Rafa edges classic
Phenomenal - there's no other way to describe the 2010 semi-final between Rafael Nadal and Andy Murray. Rafa had already been involved in one of the all-time great three-set matches ever - his clash against Novak Djokovic in Rome in 2009, a match which is still the longest three-set encounter in the Open era. Then the following season he was involved in this stand-alone epic. The quality of the tennis for the entire three hours and 11 minutes was so gripping that nobody wanted the match to end.
With a place in the final against Roger Federer at stake, both players put in heroic shifts even though they must have been a touch weary at the end of another long season. It was nip-and-tuck throughout; just when you thought one of the players was on the cusp of making something happen they got pegged back, and vice versa.
I remember Andy producing an amazing volley to win a stunning point in the first-set tie-break only for Rafa to take it 7-5. Andy elevated his game in the second set, which was extraordinary given how well he played in the first, and he took it 6-3 to level the match. Somehow the tennis got more intense and more physical in the third set.
The drama just kept coming - the length of some of the rallies and some of the shots they were hitting on the big points almost defied belief. Rafa served for the match in the third only for Andy to break back and force a breaker, which he led 4-1.
On three different occasions I thought 'this is it, this is the moment Andy's going to win' but Rafa got back to 4-4 and then 5-5 before, with tensions running high, taking the tie-break 8-6. If you ask Andy, I'm sure he'll say that it was one of the greatest tennis matches he's ever played - which tells you all you need to know.
Del Potro delivers - just!
There was high drama in 2009 - the first year the season-ending Championships came to the O2 - when Andy Murray's hopes of progressing to the semi-finals all hinged on the outcome of Juan Martin del Potro's final group game, against the then World No 1 Roger Federer.
If Roger won, Andy was through but Del Potro had other ideas and as the match unfolded, it became clear that Andy's fate could come down to whether he'd won a greater percentage of his games than the Argentinean. Del Potro took the first set 6-2 playing fabulous tennis befitting a player who had won the US Open earlier in the year.
Back then I'd hoped Andy would be the next guy up in the Grand Slam circle but Del Potro stole his thunder in New York and suddenly here he was again in London, stealing the limelight against Federer, who was widely expected to win the match. Roger got back on terms by winning the second set breaker and as the third set unfolded pretty much everyone was trying to work out how many games Del Potro would have to win by to knock Andy out.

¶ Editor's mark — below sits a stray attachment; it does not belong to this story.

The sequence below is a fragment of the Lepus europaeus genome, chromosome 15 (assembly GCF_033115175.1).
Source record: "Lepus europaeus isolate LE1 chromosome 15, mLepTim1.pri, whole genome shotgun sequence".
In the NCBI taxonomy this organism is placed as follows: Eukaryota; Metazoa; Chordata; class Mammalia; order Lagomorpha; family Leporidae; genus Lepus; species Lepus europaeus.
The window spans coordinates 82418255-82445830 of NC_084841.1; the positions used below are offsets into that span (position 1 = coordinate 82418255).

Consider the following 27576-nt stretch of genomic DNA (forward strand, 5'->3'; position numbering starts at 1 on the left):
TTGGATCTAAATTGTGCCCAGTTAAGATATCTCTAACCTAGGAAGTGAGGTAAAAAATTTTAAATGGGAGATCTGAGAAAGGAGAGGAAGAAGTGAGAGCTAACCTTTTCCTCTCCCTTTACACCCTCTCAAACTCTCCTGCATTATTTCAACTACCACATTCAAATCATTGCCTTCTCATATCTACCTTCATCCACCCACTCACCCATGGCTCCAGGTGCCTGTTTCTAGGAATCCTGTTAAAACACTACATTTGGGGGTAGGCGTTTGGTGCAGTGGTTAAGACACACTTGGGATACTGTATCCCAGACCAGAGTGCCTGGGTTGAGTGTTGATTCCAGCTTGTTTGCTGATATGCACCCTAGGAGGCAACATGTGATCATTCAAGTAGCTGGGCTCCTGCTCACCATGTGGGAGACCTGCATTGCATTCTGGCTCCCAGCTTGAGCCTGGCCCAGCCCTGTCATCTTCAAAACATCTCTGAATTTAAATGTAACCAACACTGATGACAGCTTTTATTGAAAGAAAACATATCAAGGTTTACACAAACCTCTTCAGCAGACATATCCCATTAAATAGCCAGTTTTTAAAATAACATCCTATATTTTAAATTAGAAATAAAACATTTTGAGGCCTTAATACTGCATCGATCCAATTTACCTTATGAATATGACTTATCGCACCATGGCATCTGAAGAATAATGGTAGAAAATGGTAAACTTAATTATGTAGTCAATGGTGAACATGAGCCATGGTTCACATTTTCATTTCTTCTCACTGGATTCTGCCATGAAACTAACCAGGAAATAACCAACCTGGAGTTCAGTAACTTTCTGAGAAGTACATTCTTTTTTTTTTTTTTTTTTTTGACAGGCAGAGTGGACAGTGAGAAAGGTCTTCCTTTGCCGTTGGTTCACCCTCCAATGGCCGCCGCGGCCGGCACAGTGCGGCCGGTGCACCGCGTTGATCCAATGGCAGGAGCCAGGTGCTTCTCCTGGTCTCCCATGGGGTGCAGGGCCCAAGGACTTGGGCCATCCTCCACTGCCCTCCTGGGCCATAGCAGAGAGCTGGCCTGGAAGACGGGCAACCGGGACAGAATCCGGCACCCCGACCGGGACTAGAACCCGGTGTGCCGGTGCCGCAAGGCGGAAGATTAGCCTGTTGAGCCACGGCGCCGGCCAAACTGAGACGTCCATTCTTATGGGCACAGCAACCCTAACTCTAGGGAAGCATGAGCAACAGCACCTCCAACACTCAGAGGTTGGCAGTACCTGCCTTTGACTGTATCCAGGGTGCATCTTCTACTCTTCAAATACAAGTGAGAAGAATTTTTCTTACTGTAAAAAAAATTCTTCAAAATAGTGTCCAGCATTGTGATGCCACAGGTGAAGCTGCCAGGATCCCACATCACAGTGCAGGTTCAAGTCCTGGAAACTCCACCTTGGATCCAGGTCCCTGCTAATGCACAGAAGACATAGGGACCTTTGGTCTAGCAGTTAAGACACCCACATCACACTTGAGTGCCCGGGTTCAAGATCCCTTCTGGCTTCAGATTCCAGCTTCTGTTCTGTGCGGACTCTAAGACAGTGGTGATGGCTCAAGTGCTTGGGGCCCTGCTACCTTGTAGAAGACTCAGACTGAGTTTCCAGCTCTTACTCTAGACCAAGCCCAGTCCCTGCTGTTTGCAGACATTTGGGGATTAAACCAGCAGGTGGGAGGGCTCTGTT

With such a massive side story playing out, it was hard to stay focused on the individual points! Del Potro won the third 6-3 and ultimately that was good enough to send him through to the semi-finals at Andy's expense by just one game. It was my job to interview Del Potro after his victory but I wasn't allowed to tell him if he was through or not because at that stage we weren't 100 per cent sure!
I had to admit as much to him, even though we were fairly confident that he had made it. While we were waiting for the decision, Del Potro started hitting with footballer Carlos Tevez! Finally the confirmation came through and I was delighted for him because he deserved it, but admittedly there was also a sense of disappointment that Andy wouldn't be in the last four the next day.
A record for Roger
Despite the dominance of tennis' top four, we've actually had a few surprise finalists at the O2 including Del Potro and Nikolay Davydenko in 2009 and Jo-Wilfried Tsonga in 2011. It was great to see Tsonga get that far because his style of play and persona are such great additions to any event that he competes in, even more so when there are only eight players in the field.
I've always felt that the final should be best of five sets because otherwise there's always the risk of getting a blowout with one player dominating and that's where last year's showdown appeared to heading when Roger took the first set 6-3 and was serving for the match at 5-4 in the second.
But Tsonga dug in and produced a memorable performance in the second set to get right back in it and he certainly had Roger worried for a while before the Swiss hit back and went on to claim victory in his 100th career final, winning in just over two-and-a-quarter hours. In so doing, Roger made history by claiming a record sixth ATP World Tour Finals title.
Roger hadn't won a major that year so, given all that he has done for our sport, it was good to see him finish the season on a high. In many ways it was the perfect end to 2011 for Roger, who ended 2011 with 17 straight wins from as many matches!
Don't miss the 2012 ATP World Tour Finals, starting at 12pm on Monday on Sky Sports 1 HD. For full coverage details click here...